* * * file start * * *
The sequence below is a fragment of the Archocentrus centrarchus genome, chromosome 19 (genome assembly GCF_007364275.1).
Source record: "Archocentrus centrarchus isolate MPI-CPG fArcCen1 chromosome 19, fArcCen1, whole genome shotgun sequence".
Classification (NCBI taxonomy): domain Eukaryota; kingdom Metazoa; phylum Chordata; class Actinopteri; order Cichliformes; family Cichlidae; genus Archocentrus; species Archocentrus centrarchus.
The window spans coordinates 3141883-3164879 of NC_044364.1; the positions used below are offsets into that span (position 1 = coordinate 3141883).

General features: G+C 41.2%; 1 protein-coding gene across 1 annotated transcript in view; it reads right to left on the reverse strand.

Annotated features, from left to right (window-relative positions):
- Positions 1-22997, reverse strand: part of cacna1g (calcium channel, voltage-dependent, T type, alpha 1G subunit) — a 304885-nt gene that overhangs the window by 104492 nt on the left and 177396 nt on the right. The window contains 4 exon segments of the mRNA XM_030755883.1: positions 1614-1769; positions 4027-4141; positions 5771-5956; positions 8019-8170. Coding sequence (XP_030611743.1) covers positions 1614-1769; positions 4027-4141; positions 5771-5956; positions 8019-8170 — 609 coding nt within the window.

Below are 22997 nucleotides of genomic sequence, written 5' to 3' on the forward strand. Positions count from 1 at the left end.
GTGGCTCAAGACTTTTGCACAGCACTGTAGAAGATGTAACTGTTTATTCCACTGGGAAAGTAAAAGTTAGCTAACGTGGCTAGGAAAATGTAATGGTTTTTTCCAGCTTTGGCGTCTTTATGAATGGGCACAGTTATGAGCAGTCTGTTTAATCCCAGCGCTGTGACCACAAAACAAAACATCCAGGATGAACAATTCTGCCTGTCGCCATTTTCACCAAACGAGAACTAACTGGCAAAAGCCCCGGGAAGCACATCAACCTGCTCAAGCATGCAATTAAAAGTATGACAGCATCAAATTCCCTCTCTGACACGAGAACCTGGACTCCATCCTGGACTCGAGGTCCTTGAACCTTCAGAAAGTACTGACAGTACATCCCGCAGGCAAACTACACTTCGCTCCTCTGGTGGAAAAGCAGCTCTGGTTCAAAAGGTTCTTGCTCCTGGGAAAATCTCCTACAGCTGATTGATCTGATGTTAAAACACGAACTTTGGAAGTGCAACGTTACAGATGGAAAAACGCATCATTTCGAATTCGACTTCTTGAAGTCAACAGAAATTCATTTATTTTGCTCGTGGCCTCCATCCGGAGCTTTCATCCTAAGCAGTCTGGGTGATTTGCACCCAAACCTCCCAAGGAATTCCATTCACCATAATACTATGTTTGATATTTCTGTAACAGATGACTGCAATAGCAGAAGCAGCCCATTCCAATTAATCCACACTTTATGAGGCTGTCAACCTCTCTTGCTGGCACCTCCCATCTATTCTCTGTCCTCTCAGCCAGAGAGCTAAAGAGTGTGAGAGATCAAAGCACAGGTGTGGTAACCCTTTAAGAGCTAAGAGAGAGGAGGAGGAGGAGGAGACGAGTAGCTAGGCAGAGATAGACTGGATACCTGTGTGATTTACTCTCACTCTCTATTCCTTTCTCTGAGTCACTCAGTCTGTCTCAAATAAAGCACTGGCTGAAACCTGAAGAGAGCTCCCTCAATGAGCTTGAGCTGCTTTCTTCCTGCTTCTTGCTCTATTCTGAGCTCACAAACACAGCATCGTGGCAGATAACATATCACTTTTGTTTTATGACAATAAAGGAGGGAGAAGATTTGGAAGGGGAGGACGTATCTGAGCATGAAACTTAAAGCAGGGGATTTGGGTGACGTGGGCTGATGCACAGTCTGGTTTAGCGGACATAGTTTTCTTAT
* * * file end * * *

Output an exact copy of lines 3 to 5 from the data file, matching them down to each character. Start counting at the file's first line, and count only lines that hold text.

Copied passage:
Classification (NCBI taxonomy): domain Eukaryota; kingdom Metazoa; phylum Chordata; class Actinopteri; order Cichliformes; family Cichlidae; genus Archocentrus; species Archocentrus centrarchus.
The window spans coordinates 3141883-3164879 of NC_044364.1; the positions used below are offsets into that span (position 1 = coordinate 3141883).

General features: G+C 41.2%; 1 protein-coding gene across 1 annotated transcript in view; it reads right to left on the reverse strand.